Talking Lines

Overview

A collection of graphic narratives from one of the most influential and respected visual artists of the past half century

Talking Lines is the first-ever comprehensive collection of the work of R. O. Blechman, one of the most prolific and influential visual artists of the twentieth century. His graphic stories are at once jocular, wry, and profound. Blechman ruminates on such various topics as nuclear weapons, war, wiretapping, Christopher Columbus, Leo Tolstoy, William ...

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Overview

A collection of graphic narratives from one of the most influential and respected visual artists of the past half century

Talking Lines is the first-ever comprehensive collection of the work of R. O. Blechman, one of the most prolific and influential visual artists of the twentieth century. His graphic stories are at once jocular, wry, and profound. Blechman ruminates on such various topics as nuclear weapons, war, wiretapping, Christopher Columbus, Leo Tolstoy, William Shakespeare, and Virginia Woolf. His stories have appeared in the seminal magazine Humbug (edited by Harvey Kurtzman), The Nation, Nozone (edited by his son, Nicholas Blechman), The New York Times, and The New York Times Book Review.

Blechman is a modern master of all things visual whose timeless intellect and stripped-down artistry propels his nonstop relevancy. He is one of the few artists who has been able to balance the commercial and the artistic. In his polished and unparalleled career, he has been heralded as one of the great cartoonists, the author of one of the first modern graphic novels, an Emmy and Cannes Film Festival award-winning animator with a retrospective at the Museum of Modern Art, a Hall of Fame art director, and even a blogger for The Huffington Post.

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Editorial Reviews

From the Publisher
“An immensely rich talent . . . His qualities of taste and intelligence, and—most vital—his instincts never to stray into forms that will betray him, have allowed Blechman to express himself in a variety of ways that have enhanced the quality of American life.” —MAURICE SENDAK

“I have always believed that humor—particularly political satire—is one of the most effective ways to make a point. And R. O. Blechman is a master of the form.” —ARIANNA HUFFINGTON

Publishers Weekly
Whether appearing in Harvey Kurtzman’s short-lived comic magazine Humbug in the late 1950s, or the New York Times Book Review in 2004, Blechman’s graphic stories are remarkably consistent. His simple yet sophisticated style is inimitable and instantly recognizable: jittery lines, barely sketched-out settings and deadpan sensibility. Blechman’s characters are frequently clueless sorts, hurling ridiculous actions into the winds of the time and being judged harshly for it by their creator. His sense of the satiric crops up frequently, and it is rarely applied with much subtlety. With the exception of “Contamination,” a longer piece from 1964 about the nuclear arms race, most of Blechman’s political work falls flat. His stories about famous literary figures range from the meaningful (Virginia Woolf as utterly dependent on her husband) to playfully absurd (Shakespeare as potential advertising copy writer). Though an uneven collection over all, the scale comes down in Blechman’s favor due to the inclusion of “Georgie,” which takes up the bulk of the book’s second half. A previously unpublished piece from 1992 about a man who loses just about everything in life but for his exceptional dog, it’s somehow wholly sentimental and yet astonishingly wise in its sprawling sadness. (Sept.)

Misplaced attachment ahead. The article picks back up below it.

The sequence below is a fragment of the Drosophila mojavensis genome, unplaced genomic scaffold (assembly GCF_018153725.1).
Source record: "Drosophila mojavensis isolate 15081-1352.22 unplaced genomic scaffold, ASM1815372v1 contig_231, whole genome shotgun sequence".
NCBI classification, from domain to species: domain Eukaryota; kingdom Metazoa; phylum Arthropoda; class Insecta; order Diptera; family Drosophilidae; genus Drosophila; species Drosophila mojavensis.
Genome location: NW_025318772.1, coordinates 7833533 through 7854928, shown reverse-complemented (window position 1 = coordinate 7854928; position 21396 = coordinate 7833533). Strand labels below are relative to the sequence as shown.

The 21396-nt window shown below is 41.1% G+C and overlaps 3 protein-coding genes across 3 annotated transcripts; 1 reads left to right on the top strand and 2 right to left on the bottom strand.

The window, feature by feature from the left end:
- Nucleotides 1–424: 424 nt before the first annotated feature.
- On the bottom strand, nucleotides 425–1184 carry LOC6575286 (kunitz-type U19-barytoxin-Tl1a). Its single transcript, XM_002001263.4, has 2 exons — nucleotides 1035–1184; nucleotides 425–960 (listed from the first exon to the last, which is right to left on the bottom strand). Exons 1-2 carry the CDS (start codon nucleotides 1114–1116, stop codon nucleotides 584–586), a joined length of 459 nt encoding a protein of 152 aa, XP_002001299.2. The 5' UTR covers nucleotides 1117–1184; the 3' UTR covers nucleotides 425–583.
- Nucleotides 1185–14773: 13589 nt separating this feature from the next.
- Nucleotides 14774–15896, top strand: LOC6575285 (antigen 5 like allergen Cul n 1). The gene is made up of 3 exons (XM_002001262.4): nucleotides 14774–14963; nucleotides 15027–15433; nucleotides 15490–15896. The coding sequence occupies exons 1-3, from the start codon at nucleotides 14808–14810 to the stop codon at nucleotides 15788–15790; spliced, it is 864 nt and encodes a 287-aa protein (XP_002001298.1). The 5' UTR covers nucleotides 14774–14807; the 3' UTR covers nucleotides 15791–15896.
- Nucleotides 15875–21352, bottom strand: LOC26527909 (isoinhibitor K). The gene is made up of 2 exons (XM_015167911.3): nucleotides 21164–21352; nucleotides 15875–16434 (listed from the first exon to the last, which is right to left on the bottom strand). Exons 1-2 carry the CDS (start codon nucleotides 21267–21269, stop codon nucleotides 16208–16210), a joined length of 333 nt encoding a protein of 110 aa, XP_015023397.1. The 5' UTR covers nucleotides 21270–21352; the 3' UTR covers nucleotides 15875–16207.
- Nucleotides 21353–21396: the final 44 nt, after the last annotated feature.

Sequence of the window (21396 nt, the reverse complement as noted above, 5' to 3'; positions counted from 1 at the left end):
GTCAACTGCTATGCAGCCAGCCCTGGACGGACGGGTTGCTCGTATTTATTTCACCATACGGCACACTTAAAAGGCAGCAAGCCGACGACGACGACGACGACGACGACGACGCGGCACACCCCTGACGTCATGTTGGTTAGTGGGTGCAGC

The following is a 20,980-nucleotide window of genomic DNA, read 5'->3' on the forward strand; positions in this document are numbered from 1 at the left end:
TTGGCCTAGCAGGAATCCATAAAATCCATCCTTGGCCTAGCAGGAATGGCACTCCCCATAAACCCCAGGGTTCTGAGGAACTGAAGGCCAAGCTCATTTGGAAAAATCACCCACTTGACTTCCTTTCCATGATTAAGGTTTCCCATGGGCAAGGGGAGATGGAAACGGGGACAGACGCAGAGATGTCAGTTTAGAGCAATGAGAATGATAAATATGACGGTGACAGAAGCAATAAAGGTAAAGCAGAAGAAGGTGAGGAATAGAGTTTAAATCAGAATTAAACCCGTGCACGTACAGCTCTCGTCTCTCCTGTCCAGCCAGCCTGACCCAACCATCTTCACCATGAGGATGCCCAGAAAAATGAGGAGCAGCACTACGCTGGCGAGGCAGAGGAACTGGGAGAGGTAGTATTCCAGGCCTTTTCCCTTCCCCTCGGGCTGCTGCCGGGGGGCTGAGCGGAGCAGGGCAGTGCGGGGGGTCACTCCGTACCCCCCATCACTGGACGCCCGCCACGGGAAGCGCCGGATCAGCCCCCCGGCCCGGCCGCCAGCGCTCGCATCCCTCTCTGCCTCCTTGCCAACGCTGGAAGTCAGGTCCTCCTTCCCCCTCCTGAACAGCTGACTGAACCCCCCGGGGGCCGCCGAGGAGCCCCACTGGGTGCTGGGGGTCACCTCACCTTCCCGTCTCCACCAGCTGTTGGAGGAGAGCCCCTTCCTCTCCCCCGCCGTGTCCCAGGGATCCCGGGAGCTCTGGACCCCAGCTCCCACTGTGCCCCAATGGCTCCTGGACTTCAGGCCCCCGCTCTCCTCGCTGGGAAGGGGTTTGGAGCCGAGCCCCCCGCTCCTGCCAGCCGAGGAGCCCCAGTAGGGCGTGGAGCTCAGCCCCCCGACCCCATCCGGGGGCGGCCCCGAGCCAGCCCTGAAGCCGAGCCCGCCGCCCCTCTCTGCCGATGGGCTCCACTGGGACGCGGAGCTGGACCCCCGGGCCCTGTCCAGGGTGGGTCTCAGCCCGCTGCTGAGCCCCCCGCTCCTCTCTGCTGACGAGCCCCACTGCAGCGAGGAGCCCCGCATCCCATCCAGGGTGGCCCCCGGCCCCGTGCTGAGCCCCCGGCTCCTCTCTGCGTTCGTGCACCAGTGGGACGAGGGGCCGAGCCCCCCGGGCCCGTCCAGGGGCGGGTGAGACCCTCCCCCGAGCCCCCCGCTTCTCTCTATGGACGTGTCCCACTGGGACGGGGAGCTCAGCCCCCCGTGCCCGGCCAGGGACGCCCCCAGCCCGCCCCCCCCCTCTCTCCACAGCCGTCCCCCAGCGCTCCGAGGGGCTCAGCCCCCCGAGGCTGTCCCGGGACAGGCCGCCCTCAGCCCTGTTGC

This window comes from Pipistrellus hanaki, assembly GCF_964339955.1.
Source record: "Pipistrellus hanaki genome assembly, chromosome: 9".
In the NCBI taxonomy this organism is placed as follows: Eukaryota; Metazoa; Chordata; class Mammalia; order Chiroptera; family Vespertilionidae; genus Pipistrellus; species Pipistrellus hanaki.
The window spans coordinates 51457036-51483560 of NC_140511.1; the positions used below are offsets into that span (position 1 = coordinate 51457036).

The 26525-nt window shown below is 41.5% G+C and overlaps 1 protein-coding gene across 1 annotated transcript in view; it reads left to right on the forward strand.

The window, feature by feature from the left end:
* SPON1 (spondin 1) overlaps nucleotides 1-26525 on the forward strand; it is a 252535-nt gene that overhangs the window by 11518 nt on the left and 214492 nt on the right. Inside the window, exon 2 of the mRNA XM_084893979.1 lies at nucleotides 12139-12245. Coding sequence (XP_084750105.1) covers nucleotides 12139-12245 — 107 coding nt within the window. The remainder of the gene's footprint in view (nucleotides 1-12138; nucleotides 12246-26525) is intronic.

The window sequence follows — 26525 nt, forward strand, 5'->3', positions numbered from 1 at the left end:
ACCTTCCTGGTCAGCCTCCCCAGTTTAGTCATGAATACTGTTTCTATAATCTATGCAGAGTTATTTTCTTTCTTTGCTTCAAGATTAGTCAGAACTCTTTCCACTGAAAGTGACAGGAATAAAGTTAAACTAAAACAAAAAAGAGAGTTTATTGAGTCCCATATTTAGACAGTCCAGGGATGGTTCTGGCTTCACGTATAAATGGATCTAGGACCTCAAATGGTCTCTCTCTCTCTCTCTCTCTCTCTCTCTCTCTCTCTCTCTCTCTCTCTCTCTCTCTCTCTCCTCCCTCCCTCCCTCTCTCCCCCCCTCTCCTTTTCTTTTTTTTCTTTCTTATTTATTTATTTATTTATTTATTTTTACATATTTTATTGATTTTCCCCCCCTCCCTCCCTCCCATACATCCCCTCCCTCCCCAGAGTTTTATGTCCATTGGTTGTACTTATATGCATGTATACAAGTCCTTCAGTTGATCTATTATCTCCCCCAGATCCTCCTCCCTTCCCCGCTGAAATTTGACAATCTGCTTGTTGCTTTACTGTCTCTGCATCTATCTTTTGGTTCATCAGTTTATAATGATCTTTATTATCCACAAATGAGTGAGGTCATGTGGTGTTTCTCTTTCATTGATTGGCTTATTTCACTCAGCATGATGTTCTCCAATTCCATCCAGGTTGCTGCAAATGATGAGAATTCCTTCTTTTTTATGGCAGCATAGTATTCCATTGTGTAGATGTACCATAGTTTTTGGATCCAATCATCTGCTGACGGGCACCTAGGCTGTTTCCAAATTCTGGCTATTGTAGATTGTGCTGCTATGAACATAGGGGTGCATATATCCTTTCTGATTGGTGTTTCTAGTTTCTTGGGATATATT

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Product Details

  • ISBN-13: 9781897299852
  • Publisher: Drawn & Quarterly
  • Publication date: 9/15/2009
  • Pages: 272
  • Product dimensions: 6.70 (w) x 9.10 (h) x 1.30 (d)

Meet the Author

Born Oscar Robert Blechman in 1930, R. O. Blechman’s internationally acclaimed artwork spans decades, mediums, and industries. He is one of the first contemporary cartoonists to pen a full-length graphic novel, The Juggler of Our Lady, which he published in 1953 after graduating from Oberlin College. His illustrations and comics have graced magazines, anthologies, and newspapers. He has created more than a dozen New Yorker covers.

Blechman is also an animated filmmaker, and at one time he owned his own animation studio, The Ink Tank. He has been awarded the Gold Medal from the Cannes Film Festival and numerous Emmy Awards, and has been nominated for a BAFTA. In 2002, the Museum of Modern Art held a retrospective of his films titled “R. O. Blechman and The Ink Tank: A Celebration.”

Blechman is also a member of the Art Directors Club Hall of Fame, has been named Illustrator of the Year by Adweek, and is the creator of many notable advertising campaigns.

Blechman is married, has two sons, and lives in Ancram, New York.

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